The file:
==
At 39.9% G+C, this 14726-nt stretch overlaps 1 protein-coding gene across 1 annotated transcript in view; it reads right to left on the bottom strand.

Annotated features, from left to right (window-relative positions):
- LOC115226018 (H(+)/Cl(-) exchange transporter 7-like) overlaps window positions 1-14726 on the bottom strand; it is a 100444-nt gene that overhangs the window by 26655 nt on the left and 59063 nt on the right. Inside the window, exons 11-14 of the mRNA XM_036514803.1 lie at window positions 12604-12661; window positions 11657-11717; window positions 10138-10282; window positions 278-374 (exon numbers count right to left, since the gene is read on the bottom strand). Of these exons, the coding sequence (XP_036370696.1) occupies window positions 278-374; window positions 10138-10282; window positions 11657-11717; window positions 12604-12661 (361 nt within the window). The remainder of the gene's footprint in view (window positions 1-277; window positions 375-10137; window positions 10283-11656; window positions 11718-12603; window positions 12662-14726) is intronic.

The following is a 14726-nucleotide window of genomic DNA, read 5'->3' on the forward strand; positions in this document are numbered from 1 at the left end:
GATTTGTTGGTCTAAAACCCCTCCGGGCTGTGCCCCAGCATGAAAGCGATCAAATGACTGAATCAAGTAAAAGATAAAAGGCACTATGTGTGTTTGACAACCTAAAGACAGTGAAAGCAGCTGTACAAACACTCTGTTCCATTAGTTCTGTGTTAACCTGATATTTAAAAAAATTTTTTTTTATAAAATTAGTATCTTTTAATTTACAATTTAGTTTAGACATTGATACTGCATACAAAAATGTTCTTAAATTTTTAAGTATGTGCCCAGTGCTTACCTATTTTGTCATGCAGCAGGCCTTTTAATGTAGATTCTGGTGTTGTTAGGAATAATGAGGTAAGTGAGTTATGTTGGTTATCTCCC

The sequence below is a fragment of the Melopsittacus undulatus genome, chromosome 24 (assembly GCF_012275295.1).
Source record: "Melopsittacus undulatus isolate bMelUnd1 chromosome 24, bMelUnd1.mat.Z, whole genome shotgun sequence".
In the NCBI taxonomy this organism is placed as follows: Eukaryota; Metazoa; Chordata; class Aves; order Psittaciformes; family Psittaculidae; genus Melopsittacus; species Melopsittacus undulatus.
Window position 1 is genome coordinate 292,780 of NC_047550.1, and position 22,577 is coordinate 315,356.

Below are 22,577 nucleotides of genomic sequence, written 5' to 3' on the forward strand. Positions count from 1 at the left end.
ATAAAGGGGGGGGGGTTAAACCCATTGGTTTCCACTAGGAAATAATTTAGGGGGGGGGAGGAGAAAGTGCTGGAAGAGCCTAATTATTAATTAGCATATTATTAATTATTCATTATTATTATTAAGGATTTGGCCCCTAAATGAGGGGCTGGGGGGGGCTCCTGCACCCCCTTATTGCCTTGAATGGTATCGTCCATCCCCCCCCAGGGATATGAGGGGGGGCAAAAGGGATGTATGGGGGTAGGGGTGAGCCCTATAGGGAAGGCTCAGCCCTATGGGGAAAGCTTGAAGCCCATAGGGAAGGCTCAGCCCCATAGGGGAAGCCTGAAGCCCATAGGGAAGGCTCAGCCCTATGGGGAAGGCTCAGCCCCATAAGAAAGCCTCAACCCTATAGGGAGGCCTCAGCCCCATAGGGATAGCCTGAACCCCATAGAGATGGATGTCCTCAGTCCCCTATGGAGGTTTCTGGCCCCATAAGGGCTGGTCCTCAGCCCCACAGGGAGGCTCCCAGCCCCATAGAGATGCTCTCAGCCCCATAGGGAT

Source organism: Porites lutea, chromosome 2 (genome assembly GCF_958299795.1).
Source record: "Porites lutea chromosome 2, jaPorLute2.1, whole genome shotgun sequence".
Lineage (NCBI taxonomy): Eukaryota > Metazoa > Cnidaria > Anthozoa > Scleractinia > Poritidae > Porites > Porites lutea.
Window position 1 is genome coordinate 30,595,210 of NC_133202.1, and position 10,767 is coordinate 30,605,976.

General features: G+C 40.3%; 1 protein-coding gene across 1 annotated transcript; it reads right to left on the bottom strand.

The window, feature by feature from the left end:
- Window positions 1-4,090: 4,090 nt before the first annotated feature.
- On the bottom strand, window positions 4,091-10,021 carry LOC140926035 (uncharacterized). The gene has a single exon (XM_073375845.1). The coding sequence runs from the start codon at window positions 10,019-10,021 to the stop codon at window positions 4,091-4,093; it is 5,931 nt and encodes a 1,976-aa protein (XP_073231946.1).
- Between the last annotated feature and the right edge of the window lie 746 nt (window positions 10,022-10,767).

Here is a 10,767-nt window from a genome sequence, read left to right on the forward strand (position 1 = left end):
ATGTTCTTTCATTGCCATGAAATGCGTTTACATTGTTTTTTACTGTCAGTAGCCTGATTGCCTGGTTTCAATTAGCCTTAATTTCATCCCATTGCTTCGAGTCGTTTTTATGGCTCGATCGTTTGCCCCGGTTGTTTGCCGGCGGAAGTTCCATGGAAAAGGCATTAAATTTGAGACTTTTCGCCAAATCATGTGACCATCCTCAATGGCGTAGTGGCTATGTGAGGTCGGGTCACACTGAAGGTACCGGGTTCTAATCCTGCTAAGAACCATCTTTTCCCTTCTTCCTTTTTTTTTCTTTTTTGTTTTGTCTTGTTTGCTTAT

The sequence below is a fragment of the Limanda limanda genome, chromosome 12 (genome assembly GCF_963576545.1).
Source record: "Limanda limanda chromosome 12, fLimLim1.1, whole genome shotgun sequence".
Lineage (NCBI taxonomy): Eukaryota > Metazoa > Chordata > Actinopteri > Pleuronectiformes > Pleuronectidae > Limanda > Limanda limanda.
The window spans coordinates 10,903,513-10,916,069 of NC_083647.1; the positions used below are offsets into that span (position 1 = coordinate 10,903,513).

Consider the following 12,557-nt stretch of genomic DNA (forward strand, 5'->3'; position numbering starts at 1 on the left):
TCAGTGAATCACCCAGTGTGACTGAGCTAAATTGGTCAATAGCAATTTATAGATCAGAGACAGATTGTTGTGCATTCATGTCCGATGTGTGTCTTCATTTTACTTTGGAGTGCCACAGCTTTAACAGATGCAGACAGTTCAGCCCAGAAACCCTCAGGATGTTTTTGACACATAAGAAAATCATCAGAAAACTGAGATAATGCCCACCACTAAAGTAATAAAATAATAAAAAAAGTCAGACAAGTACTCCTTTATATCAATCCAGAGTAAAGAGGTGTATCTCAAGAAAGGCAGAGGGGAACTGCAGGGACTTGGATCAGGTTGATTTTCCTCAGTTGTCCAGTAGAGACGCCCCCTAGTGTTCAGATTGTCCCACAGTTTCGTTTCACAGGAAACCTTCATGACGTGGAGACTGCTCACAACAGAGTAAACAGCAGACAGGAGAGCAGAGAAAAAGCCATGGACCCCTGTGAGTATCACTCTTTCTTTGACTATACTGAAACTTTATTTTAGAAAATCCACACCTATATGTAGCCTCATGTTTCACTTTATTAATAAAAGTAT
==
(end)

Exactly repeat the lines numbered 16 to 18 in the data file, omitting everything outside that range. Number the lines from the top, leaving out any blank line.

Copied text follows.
General features: G+C 40.3%; 1 protein-coding gene across 1 annotated transcript; it reads right to left on the bottom strand.

The window, feature by feature from the left end:
- Window positions 1-4,090: 4,090 nt before the first annotated feature.